With the rise in COVID-19 cases, Parkland Hospital system in Dallas is seeing its patient load double in just the last four days.
"It's a bad situation," Parkland's chief medical officer, Dr. Joseph Chang told NBC 5.
Chang said the numbers are going in the wrong direction.
Last Thursday, Parkland reported around 35 active COVID patients. Over the weekend, it doubled to over 70 by Monday night, including 40 convalescent patients.
The hospital said staff is preparing to open two more COVID-19 wards by the end of this week.
Dr. Chang said most of the COVID-19 patients ending up in the hospital are unvaccinated.
"What is undeniable, the ones with the more severe disease, the ones in the ICU, the ones needing that type of care – are going to be well over 90% unvaccinated. Listen, guys, vaccination may not be perfect. There may be more breakthrough cases. However, even breakthrough cases are most likely to be less severe and less likely to land you in my ICU,” he said.
The latest news from around North Texas.
Dr. Chang said the silver lining here is that the omicron variant is milder than delta for some but the problem is it spreads faster and more easily. He added the situation is only going to evolve in the next month.
"The good thing about omicron is that it seems that a lesser percentage of those affected need to be admitted to the hospital. However, because it transmits itself so well, we anticipate that the overall case numbers are going to be a lot higher. Even though a lesser percentage is going to be hospitalized, that's still going to result in an absolute high number to be admitted in the hospital," he said. "It's unpredictable obviously, on where that peak is going to be. We anticipate that it will be two or three weeks from now but we don't know what level we're talking about."
Monoclonal Antibody Treatments Not Available Until January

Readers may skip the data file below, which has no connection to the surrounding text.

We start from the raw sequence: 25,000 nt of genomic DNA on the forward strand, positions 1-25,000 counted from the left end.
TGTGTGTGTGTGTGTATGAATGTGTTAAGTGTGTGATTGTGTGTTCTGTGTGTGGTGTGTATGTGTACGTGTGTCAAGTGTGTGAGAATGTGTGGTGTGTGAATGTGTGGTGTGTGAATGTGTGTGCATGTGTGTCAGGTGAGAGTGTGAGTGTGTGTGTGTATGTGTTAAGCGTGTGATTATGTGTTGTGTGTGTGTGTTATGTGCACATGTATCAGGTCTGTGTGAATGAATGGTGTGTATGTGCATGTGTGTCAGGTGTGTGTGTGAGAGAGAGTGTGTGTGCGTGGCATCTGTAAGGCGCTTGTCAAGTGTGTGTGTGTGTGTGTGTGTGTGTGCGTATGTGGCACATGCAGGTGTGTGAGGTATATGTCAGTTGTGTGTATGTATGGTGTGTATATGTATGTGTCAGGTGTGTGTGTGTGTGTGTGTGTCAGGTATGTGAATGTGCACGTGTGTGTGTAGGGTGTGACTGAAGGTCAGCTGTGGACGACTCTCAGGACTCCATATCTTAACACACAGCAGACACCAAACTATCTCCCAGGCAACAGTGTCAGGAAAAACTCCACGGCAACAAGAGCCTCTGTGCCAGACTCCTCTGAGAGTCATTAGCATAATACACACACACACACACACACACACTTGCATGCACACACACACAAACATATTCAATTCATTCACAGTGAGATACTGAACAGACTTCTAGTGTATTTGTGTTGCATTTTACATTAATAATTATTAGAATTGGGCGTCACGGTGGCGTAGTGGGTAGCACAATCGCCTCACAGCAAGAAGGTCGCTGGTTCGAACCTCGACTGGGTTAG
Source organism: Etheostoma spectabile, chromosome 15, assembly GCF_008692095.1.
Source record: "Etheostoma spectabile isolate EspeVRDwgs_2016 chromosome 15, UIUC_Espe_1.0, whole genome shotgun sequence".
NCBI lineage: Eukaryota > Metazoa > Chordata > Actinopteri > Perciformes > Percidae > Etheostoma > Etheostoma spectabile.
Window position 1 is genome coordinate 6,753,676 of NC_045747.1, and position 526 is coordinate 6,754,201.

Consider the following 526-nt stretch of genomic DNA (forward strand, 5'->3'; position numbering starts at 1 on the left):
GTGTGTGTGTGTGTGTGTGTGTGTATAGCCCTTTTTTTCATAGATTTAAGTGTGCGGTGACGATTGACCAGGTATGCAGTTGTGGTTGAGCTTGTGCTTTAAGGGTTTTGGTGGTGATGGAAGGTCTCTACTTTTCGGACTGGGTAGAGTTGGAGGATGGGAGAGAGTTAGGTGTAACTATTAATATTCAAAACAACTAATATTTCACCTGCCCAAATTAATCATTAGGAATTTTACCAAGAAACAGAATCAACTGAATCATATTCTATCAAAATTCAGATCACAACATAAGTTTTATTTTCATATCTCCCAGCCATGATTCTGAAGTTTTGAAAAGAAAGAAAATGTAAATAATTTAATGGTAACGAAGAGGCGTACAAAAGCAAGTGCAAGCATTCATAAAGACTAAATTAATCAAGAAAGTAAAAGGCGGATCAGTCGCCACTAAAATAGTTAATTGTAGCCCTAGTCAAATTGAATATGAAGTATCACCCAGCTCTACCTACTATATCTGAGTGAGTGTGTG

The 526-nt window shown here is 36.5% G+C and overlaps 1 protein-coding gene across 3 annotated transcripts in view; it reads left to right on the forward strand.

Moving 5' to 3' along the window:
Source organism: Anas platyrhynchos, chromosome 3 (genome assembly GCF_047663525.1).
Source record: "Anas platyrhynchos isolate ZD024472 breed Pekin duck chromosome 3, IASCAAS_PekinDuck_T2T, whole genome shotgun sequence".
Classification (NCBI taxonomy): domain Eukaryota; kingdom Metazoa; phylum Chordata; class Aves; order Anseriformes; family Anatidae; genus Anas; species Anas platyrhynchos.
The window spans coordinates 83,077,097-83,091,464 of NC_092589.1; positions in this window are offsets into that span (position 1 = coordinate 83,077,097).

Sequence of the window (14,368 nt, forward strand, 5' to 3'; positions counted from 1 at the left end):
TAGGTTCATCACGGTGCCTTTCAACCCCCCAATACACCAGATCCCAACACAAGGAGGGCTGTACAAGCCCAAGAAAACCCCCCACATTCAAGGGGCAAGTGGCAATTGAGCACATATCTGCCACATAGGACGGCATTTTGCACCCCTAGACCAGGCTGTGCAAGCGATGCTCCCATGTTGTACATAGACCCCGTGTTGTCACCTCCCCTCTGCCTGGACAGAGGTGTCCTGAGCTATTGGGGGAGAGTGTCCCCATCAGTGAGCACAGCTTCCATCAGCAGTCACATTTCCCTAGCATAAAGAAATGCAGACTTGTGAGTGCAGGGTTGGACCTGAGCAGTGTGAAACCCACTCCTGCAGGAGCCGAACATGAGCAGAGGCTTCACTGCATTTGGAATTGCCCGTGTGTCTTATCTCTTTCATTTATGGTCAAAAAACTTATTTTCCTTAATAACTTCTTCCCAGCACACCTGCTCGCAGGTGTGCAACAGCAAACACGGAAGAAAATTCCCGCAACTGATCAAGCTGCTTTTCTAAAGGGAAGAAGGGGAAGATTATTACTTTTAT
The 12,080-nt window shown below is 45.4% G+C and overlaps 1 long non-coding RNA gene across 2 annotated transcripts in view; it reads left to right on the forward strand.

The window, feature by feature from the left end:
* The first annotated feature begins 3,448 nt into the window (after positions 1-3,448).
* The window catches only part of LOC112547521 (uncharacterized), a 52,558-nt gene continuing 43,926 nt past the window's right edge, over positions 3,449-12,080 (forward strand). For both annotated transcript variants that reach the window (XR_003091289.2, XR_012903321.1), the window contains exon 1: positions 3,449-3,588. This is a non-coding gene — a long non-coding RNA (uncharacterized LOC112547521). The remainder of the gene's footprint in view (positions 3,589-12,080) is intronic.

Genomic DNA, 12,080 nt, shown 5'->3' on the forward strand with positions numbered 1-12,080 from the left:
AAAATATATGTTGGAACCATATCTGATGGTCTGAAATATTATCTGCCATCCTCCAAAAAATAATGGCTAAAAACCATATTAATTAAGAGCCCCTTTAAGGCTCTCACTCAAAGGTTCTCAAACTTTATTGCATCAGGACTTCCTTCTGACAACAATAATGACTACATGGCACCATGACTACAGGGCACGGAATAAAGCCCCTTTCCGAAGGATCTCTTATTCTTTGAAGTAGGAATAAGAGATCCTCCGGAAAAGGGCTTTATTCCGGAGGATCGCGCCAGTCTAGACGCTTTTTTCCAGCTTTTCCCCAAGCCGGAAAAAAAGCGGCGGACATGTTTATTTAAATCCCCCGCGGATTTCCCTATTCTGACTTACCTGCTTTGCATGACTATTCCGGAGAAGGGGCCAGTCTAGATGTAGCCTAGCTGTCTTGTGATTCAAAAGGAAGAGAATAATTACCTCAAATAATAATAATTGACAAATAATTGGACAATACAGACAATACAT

Additionally, Texas infusion centers — including one in Fort Worth — have all run out of the monoclonal antibody effective against omicron. Healthcare leaders are reporting a national shortage and that there won't be another shipment of it from the federal government until January.
"People who had appointments scheduled this week will be contacted directly and advised. Other monoclonal antibodies have not shown to be effective against the Omicron variant, which now accounts for more than 90 percent of new cases," the Texas Department of State Health Services said in a written statement. "The infusion centers will continue to offer those antibodies as prescribed by health care providers for people diagnosed with a non-Omicron case of COVID-19."
The statement went on to say, "Everyone should protect themselves from severe COVID-19 by getting vaccinated as soon as possible, getting a booster as soon as they are eligible, and continuing to take precautions to prevent being exposed to the virus that causes COVID-19 and spreading it to others."
High Demand for COVID-19 Tests
It's also still extremely difficult to get a COVID-19 test right now, as lines are long around North Texas.
For example, Neighborhood Medical Center in North Dallas is testing an average of between 700 and 800 people a day, seven days a week. That's compared to just 40 or 50 tests a day before this spike in demand.
In many testing sites, people are waiting up to three hours or more to get a COVID-19 test.
Because of the demand, the city of Fort Worth has opened two new testing sites, now open every Tuesday and Thursday in addition to week-long locations throughout the city:
Forth Worth ISD Scarborough-Handley Fieldhouse
8 a.m. to 11:30 a.m. Tuesday/Thursday
6201 Craig Street
Fort Worth, TX
Como Community Center
1 p.m. to 4:30 p.m. Tuesday/Thursday
4660 Horne St
Fort Worth, TX
Click here to find resources on where to get a COVID test in North Texas.